Physical achievements have not come easy for Joe Pierce. And the 6-foot-2, 200 pound senior center for fifth-ranked Marshall's football team wouldn't have had it any other way.

Born with cerebral palsy, Pierce has refused to allow his handicap to prevent him from enjoying and excelling at his passion -- football. His play this year earned him a spot on the 1987 all-Met team.

Pierce has limited use of the left side of his body and doesn't have total mobility in his smaller left arm, hand and leg. But Dick Pierce introduced his son to sports at an early age and convinced him his handicap was merely an inconvience.

When the defending Virginia AAA Northern Region champion Statesmen (9-1) line up for their Wing-T offensive show, Pierce is the first player to pop out of the huddle and the first to lay down a block for his run-oriented team.

"I think everyone on the field has a handicap of some sort and by the second quarter, I have figured it out," said Pierce, an all-District selection last year. "I use my head as much as I do my body. I look for their weakneses and when I find it, they have to worry about me. With the exception of Matt Jefferson (Mount Vernon all-Met in 1986), I haven't had trouble with any defensive linemen. Our offensive linemen are rather small and can't overpower anyone but we work well as a unit. Plus, our backs make us look good."

Pierce has never asked for any favors, only the opportunity to try. Marshall Coach Neil Callahan and his staff awarded Pierce that chance and haven't regretted the decision for a minute.

"When he came to us four years ago, I saw he was a tough guy who didn't ignore his handicap but had chosen to deal with it," Callahan said. "He was a very smart student and was willing to make the sacrifices to play. His father said there was no problem and the kid really worked to make himself a good player."

One major sacrifice included rising at 6 a.m. several mornings a week for the past few years to work on the nautilus machines.

"I couldn't do free weights (at school) so we worked out a plan for me to use the machines at my fathers's club," Pierce said. "Coach (Callahan) would meet me there each morning. I can't begin to tell you how much I appreciate what he did for me. How many coaches would have done that? Some coaches would have looked at me and said, he can't lift, he has a smaller shoulder and can't run very fast and tossed me by the wayside but not Coach Callahan. He was always there for me and I will never forget that. Throughout my career, all of the coaches have treated me fair and given me the chance to succeed."

Dick Pierce said there was no problem getting medical approval for his son to participate. He took the physical examination as required by the Virginia High School League and passed.

"The only problem was Joe was outfitted with a special brace to protect his arm and hand," Pierce said. "'Otherwise, his health was fine and he passed the exam. I certainly have no problem with his playing."

Dr. Jay S. Cox, an orthopedic surgeon and the medical director of the Nation Center for Sports Medicine, said he was not unusual for a person afflicted with cerebral palsy to play football.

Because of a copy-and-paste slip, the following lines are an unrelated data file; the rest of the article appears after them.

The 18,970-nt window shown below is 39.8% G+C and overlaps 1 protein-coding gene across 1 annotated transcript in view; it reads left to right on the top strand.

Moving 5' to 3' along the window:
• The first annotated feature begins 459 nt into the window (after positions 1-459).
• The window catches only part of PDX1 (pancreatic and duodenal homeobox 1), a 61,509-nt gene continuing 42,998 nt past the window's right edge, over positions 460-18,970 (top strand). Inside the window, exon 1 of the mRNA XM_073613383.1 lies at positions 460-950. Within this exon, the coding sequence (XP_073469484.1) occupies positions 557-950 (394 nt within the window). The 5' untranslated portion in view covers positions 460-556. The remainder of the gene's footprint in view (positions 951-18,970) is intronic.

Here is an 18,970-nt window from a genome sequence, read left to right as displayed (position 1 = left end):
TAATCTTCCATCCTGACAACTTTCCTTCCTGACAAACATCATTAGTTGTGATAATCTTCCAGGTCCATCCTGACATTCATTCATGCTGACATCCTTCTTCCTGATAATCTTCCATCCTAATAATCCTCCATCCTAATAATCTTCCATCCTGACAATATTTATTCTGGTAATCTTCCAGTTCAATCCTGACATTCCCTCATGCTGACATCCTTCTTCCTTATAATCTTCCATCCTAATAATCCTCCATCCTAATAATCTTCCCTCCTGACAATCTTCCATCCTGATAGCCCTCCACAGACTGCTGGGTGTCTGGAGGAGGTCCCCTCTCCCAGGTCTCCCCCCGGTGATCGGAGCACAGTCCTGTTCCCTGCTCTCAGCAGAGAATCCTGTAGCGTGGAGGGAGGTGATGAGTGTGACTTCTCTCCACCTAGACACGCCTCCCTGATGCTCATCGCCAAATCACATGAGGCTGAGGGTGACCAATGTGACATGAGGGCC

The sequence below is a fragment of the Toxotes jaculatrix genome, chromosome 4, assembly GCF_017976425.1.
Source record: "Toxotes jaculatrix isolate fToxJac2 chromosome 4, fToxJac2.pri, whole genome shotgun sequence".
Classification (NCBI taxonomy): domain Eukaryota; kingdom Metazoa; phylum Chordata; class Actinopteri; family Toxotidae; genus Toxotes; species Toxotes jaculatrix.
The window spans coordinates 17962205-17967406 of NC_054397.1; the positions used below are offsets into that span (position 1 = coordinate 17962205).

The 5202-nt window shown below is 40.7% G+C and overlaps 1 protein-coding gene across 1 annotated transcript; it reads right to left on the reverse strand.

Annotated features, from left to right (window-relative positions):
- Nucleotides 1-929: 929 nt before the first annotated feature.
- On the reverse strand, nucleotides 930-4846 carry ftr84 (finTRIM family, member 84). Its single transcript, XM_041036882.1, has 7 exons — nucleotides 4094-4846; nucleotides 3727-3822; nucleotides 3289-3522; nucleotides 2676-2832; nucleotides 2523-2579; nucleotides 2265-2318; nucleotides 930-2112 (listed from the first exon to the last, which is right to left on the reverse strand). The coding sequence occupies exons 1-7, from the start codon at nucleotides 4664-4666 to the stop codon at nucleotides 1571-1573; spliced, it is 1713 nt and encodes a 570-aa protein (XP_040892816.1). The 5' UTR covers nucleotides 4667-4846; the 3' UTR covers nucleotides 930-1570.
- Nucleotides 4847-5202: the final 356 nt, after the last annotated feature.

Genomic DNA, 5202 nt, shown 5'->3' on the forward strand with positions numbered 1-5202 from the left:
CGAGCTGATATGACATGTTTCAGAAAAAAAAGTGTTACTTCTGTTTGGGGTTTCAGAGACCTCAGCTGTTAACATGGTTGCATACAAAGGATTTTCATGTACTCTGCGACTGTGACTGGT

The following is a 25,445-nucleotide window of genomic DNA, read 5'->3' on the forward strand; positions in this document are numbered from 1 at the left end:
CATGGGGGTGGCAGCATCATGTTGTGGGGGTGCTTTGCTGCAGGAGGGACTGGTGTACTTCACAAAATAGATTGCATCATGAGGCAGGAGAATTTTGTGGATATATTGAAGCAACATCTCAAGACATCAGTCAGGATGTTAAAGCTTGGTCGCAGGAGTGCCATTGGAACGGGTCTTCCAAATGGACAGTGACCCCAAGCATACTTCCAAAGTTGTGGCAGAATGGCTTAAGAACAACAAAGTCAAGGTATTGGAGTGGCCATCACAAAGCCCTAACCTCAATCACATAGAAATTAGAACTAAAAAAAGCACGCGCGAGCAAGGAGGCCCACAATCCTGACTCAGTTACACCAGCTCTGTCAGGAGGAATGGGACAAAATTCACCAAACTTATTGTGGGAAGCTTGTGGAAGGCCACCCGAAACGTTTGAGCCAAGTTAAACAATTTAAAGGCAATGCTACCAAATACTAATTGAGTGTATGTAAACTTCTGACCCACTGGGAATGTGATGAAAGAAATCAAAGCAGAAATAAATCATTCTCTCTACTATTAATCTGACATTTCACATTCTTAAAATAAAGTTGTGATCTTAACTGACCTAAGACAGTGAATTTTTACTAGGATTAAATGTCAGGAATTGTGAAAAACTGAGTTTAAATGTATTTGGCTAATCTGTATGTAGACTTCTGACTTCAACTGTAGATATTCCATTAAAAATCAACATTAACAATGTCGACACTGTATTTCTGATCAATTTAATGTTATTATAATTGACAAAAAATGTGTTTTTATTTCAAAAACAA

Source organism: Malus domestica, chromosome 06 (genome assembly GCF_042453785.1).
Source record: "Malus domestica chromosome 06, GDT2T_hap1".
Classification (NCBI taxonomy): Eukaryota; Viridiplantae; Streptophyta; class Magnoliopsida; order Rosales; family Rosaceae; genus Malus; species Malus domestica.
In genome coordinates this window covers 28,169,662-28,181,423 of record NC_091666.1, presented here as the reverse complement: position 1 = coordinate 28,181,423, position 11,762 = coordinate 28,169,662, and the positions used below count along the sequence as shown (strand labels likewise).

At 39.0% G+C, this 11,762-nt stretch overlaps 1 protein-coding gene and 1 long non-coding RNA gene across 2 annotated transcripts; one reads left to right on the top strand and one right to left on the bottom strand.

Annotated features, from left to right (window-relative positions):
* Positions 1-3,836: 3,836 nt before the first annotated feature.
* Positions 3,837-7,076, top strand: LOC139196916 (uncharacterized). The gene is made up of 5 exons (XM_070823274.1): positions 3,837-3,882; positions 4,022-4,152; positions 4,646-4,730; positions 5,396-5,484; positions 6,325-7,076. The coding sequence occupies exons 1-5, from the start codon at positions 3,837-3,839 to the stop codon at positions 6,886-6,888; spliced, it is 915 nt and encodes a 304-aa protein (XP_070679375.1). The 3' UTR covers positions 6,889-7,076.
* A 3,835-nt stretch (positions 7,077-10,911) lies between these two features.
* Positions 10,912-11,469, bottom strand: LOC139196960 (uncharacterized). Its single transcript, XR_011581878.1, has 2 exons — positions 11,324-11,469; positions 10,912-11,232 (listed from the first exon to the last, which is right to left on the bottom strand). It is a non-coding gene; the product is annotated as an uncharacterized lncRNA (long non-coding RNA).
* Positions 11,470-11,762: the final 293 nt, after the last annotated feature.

"It depends on the degree and it's obvious a person who can perform as well as he (Pierce) can play football without any problems," Dr. Cox said. "He can play at the high school level and possibly at the Division III level, depending on how much mobility he has."

Pierce's teammates have also been very supportive. During practices, he is treated like everyone else and given no favors.

"My teammates have also been great. If I was not comfortable with them, I would not be out here," Pierce said. "But they respect me as a player and a person and that's all anyone can ask."

Dick Pierce said when his son's case was diagnosed as mild and not progressive, he taught him basketball, baseball and football. His son took to the latter one because he enjoyed the physical aspect of it.

"He loved to hit little kids when he was small. His overall speed and agility were affected but he was determined to play," the older Pierce said. "As he grew stronger, he realized his limitations but only wanted the opportunity to find out if he could compete. When I saw him play (varsity), I didn't worry anymore. Now, I rarely watch him, I know he's going to be fine. He always figures out a way to beat the kid in front of him."

Callahan knows his center won't likely forget the snap count since he scored more than 1,400 on the Scholastic Aptitude Test (SAT) (770 of a possible 800 in the math section). "We've run the ball on everyone so Joe has done some fine blocking for us," Callahan said. "It's tough to fool him."

Pierce said he knows this may be the end of his football career and wants it to end in style.

"Unless I grow six inches and gain 60 pounds in the next couple of months, I would guess my football is over when the States (playoffs) are over," Pierce said. "I think we have a good shot at getting back to the state final. That would be very, very nice. Football has been good to me and I'll miss it. Part of me says I could possible play for a small college somewhere and part of me says, get on with my life. I know my future lies in my mind, not in my body.

"I am just pleased I was given a fair shake by everyone. That's is what people want, a fair shake," he said. "Had I been given a chance and not been able to make it, I would not have been disappointed. Making all-District last year was the biggest thrill for me because it meant others saw me contribute. All I wanted was a fair chance. I got it."